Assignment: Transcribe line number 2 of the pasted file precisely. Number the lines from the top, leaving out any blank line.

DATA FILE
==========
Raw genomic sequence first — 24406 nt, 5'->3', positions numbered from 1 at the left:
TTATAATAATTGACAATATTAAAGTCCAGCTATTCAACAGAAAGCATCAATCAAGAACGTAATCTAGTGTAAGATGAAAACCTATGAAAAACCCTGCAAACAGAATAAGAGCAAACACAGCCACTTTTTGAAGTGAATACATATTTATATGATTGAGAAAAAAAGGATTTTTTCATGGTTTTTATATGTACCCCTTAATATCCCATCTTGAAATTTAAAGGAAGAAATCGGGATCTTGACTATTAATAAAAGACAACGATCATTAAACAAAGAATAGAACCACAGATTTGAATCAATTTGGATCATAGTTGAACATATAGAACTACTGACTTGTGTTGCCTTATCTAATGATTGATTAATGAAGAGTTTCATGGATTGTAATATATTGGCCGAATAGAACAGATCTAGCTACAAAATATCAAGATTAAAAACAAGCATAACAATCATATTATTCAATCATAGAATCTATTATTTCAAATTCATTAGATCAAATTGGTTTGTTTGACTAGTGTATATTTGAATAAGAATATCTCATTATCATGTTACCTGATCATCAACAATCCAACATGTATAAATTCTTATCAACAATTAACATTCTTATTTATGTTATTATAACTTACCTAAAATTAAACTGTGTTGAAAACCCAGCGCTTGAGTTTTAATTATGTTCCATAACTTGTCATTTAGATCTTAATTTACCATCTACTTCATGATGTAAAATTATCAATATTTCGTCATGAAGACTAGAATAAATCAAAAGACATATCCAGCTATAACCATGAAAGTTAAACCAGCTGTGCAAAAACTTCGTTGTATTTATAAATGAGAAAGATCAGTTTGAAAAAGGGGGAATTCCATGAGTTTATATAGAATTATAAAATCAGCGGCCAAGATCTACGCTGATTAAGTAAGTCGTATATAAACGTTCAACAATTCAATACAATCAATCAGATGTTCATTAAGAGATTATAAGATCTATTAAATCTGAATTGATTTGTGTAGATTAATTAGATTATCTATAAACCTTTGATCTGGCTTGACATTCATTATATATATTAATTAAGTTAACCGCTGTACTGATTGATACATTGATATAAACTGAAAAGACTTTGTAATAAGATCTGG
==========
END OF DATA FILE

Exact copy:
TTATAATAATTGACAATATTAAAGTCCAGCTATTCAACAGAAAGCATCAATCAAGAACGTAATCTAGTGTAAGATGAAAACCTATGAAAAACCCTGCAAACAGAATAAGAGCAAACACAGCCACTTTTTGAAGTGAATACATATTTATATGATTGAGAAAAAAAGGATTTTTTCATGGTTTTTATATGTACCCCTTAATATCCCATCTTGAAATTTAAAGGAAGAAATCGGGATCTTGACTATTAATAAAAGACAACGATCATTAAACAAAGAATAGAACCACAGATTTGAATCAATTTGGATCATAGTTGAACATATAGAACTACTGACTTGTGTTGCCTTATCTAATGATTGATTAATGAAGAGTTTCATGGATTGTAATATATTGGCCGAATAGAACAGATCTAGCTACAAAATATCAAGATTAAAAACAAGCATAACAATCATATTATTCAATCATAGAATCTATTATTTCAAATTCATTAGATCAAATTGGTTTGTTTGACTAGTGTATATTTGAATAAGAATATCTCATTATCATGTTACCTGATCATCAACAATCCAACATGTATAAATTCTTATCAACAATTAACATTCTTATTTATGTTATTATAACTTACCTAAAATTAAACTGTGTTGAAAACCCAGCGCTTGAGTTTTAATTATGTTCCATAACTTGTCATTTAGATCTTAATTTACCATCTACTTCATGATGTAAAATTATCAATATTTCGTCATGAAGACTAGAATAAATCAAAAGACATATCCAGCTATAACCATGAAAGTTAAACCAGCTGTGCAAAAACTTCGTTGTATTTATAAATGAGAAAGATCAGTTTGAAAAAGGGGGAATTCCATGAGTTTATATAGAATTATAAAATCAGCGGCCAAGATCTACGCTGATTAAGTAAGTCGTATATAAACGTTCAACAATTCAATACAATCAATCAGATGTTCATTAAGAGATTATAAGATCTATTAAATCTGAATTGATTTGTGTAGATTAATTAGATTATCTATAAACCTTTGATCTGGCTTGACATTCATTATATATATTAATTAAGTTAACCGCTGTACTGATTGATACATTGATATAAACTGAAAAGACTTTGTAATAAGATCTGG